The False Wooly Daisy Syntrichopappus Fremontii

A member of the Asteraceae or Sunflower Family, the false wooly daisy bears the scientific name Syntrichopappus fremontii. This annual herb is also known as Yellowray Fremont’s Gold. It grows to a mature height of one to four inches. Stems are covered with short hairs and are many branched. Leaves are spoon-shaped, linear, about a half inch long, and have three teeth near the tip. Flower heads have five yellow ray flowers surrounding several disk flowers and five hardened, boat-shaped phyllaries with dry, thin margins that partly enclose the ray akenes. The ray flowers have three lobes or teeth at their tips.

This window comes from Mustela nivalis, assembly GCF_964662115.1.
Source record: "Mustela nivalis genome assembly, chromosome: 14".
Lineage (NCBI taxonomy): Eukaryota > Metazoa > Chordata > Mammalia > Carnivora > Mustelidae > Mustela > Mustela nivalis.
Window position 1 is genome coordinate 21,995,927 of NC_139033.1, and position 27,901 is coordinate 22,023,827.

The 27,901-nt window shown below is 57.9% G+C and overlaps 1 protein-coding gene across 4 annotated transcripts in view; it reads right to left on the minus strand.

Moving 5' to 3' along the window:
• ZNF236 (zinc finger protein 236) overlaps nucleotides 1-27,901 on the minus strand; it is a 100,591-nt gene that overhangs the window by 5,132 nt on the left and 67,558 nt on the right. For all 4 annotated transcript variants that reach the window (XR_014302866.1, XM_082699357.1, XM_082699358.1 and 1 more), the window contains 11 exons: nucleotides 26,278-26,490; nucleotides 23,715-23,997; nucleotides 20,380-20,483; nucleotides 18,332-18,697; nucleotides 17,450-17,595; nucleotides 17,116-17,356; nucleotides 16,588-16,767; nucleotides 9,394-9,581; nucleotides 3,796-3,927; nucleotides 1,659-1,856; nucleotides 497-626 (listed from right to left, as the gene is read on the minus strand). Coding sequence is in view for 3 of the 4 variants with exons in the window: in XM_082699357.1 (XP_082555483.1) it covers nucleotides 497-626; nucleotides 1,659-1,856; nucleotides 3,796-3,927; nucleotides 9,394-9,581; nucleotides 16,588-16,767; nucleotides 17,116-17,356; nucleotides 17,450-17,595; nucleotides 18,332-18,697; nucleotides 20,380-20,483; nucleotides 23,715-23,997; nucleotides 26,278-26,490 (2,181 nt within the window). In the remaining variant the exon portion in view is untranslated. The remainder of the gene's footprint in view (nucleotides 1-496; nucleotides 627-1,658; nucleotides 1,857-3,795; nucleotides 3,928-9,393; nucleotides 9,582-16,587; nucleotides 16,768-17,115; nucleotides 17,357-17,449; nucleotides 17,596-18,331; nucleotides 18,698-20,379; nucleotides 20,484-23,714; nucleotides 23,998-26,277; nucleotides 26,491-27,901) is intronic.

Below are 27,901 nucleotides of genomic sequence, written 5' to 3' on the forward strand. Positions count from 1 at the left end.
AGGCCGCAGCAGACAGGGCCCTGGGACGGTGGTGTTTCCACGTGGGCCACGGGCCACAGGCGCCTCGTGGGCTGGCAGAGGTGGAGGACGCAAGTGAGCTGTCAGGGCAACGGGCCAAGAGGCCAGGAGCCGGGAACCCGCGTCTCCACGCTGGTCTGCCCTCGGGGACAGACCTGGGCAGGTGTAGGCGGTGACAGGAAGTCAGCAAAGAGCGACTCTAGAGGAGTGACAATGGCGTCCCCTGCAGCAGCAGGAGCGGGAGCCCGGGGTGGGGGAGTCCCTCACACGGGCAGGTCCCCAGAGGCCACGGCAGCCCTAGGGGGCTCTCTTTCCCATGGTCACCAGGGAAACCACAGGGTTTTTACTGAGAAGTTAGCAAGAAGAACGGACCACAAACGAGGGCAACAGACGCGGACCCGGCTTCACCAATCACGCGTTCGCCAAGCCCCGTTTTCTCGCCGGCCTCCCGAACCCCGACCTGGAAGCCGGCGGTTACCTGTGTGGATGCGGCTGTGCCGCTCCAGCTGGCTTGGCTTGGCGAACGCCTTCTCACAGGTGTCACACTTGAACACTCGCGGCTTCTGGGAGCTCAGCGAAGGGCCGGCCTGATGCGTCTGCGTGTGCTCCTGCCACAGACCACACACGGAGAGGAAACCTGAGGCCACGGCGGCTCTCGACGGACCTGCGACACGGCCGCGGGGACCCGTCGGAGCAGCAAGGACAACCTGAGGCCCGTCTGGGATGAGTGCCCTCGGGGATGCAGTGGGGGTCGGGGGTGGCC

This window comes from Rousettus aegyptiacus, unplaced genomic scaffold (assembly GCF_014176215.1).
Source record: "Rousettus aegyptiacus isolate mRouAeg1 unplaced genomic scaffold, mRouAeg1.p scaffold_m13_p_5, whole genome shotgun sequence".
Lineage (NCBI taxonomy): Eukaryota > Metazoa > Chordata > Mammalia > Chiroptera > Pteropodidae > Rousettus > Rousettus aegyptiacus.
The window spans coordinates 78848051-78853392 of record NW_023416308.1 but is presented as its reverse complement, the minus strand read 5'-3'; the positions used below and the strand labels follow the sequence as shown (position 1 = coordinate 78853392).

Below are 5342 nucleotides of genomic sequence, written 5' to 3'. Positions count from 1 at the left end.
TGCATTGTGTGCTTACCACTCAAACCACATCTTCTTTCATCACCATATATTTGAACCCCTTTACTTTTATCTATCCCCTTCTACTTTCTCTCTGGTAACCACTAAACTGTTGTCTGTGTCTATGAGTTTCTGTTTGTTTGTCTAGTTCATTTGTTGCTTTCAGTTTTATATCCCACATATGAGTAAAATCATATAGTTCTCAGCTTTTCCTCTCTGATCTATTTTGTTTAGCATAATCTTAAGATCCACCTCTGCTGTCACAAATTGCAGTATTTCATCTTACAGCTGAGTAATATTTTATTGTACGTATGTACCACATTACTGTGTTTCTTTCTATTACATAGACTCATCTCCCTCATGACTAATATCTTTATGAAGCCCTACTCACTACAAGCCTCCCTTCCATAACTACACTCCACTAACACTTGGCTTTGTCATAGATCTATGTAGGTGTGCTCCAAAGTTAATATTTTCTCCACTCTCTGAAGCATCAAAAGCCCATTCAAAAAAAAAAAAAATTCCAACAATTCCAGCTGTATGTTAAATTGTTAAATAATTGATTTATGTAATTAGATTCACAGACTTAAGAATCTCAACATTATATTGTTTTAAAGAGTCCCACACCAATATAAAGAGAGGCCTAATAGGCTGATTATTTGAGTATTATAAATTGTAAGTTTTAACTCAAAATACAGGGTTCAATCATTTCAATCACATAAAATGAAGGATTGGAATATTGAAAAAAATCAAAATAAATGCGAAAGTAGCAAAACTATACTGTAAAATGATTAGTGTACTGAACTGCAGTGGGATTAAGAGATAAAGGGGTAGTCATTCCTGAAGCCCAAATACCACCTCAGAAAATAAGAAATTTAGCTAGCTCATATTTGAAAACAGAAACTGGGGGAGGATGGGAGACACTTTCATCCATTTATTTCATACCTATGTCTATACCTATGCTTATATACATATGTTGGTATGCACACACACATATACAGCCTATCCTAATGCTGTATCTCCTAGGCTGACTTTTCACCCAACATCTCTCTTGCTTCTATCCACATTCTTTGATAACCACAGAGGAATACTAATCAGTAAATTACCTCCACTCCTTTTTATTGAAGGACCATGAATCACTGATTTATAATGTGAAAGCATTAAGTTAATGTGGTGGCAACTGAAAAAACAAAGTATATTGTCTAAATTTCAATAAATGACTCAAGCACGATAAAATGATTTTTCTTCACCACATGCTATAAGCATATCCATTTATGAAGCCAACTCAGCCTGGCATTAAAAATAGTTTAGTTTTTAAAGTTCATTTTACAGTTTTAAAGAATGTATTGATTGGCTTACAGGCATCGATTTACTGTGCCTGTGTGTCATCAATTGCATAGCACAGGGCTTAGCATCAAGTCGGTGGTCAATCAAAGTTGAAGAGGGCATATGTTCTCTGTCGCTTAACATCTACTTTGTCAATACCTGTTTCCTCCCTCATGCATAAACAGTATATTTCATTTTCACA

The fruit is a more or less pubescent, narrowly club-shaped achene with a pappus of 6-10 chaff-like scales.
False Woolly Daisy grows throughout the southwestern states often in association with Creosote Bush and/or Joshua Tree in sandy or gravelly soil at elevations ranging from 2000 to 7500 feet. It is also found in western Mexico.
It flowers form from May to June.
This plant is often confused with Wallace’s Woolly Daisy (Eriophyllum wallacei). The key difference is that this plant has only five ray flowers, whereas E. wallacei has eight to ten ray flowers.

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